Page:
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The importance of capturing local measurement-driven adjustment of modelled j(NO2)

Walker, Hannah L.; Heal, Mathew R.; Braban, Christine F. ORCID: https://orcid.org/0000-0003-4275-0152; Leeson, Sarah R.; Simmons, Ivan; Jones, Matthew R.; Kift, Richard; Marsden, Nicholas; Twigg, Marsailidh M.. 2022 The importance of capturing local measurement-driven adjustment of modelled j(NO2). Atmosphere, 13 (7), 1065. 15, pp. https://doi.org/10.3390/atmos13071065

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Abstract/Summary

Accurate photolysis rate constants are essential for simulation of local air quality but their values can vary substantially with changes in local meteorological and surface conditions. This study demonstrates the use of local radiometer measurements for capturing via hourly measurement-driven adjustment factors (MDAF) the temporal resolution needed to adjust clear-sky or cloud-free model estimates of j(NO2). Measurements simultaneously at two sites in the UK (Auchencorth Moss and Manchester) showed that TUV (v5.3) model estimates of j(NO2)↓ in cloud-free conditions (used as an example of modelled j-values) were, on average, approximately 45% larger than measured j(NO2)↓, which would lead to substantial model bias in the absence of local adjustment. At Auchencorth Moss, MDAF values based on 4π and 2π radiometer inlets generally agreed very well with each other (<6% average difference). However, under conditions of particularly high surface albedo (such as snow cover), increased upwelling local diffuse radiation yielded an MDAF derived using total radiation (sum of ↓ and ↑ components) ~40% larger than the MDAF derived using only ↓ radiation. The study has demonstrated: (1) the magnitude of potential impact of local conditions—principally cloud cover, but also changes in surface albedo—on assumed j-values; (2) that whilst annual mean MDAF values are similar at Auchencorth Moss and Manchester, there is no contemporaneous correlation between them at hourly resolution; hence MDAF values derived at one site cannot readily be applied at another site. These data illustrate the need to routinely deploy long-term radiometer measurements alongside compositional measurements to support atmospheric chemistry modelling.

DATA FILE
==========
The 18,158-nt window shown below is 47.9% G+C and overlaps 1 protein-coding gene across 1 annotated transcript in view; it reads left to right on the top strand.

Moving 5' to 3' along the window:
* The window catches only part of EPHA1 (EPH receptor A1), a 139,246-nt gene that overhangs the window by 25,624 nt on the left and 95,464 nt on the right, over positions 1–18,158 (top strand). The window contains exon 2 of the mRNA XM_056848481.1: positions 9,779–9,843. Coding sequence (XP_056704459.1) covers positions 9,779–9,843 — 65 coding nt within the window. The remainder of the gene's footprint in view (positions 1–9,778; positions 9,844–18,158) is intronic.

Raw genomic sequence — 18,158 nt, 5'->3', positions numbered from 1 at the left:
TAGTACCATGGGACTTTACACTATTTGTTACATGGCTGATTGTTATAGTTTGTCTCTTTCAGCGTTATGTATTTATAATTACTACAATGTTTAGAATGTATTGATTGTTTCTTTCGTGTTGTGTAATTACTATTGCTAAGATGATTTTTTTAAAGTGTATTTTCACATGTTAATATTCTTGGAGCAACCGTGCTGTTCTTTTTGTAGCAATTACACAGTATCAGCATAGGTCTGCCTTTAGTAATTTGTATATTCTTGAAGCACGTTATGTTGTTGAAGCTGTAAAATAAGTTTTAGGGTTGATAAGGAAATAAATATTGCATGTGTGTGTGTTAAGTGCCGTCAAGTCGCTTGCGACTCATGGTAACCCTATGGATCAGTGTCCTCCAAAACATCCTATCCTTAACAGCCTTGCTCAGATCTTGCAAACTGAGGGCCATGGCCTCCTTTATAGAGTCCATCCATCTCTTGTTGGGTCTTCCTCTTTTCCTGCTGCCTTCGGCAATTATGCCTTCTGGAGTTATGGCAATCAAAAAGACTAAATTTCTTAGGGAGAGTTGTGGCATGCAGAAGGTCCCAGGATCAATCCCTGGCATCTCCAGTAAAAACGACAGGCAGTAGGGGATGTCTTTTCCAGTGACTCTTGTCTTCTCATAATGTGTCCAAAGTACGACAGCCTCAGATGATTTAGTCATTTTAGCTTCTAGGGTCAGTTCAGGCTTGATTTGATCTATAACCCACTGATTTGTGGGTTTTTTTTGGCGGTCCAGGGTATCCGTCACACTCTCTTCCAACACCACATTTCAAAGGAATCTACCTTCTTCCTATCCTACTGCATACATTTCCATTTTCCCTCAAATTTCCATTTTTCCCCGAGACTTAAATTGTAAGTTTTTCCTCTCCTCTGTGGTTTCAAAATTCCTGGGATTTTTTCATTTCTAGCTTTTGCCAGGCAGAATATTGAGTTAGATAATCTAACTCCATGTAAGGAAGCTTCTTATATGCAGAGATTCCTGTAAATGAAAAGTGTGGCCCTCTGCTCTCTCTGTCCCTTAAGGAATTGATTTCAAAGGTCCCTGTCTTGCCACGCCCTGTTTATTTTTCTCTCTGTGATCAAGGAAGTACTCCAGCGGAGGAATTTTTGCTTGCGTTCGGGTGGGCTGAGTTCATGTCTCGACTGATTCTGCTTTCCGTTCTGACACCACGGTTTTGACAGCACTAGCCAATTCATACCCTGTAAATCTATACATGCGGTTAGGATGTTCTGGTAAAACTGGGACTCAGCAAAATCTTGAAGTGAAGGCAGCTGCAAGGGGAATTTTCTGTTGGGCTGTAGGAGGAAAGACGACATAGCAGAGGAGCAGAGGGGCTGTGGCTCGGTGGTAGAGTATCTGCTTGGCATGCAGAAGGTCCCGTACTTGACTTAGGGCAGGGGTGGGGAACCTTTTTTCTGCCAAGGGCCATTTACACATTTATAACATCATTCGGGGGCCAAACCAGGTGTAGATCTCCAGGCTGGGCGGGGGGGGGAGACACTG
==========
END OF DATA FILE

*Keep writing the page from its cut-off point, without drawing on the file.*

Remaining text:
Item Type: Publication - Article
Digital Object Identifier (DOI): https://doi.org/10.3390/atmos13071065
UKCEH and CEH Sections/Science Areas: Atmospheric Chemistry and Effects (Science Area 2017-)
ISSN: 2073-4433
Additional Information. Not used in RCUK Gateway to Research.: Open Access paper - full text available via Official URL link.
Additional Keywords: atmospheric photolysis, j-value, photolysis constant, surface albedo, TUV model
NORA Subject Terms: Atmospheric Sciences
Date made live: 14 Jul 2022 11:18 +0 (UTC)
URI: https://nora.nerc.ac.uk/id/eprint/532900

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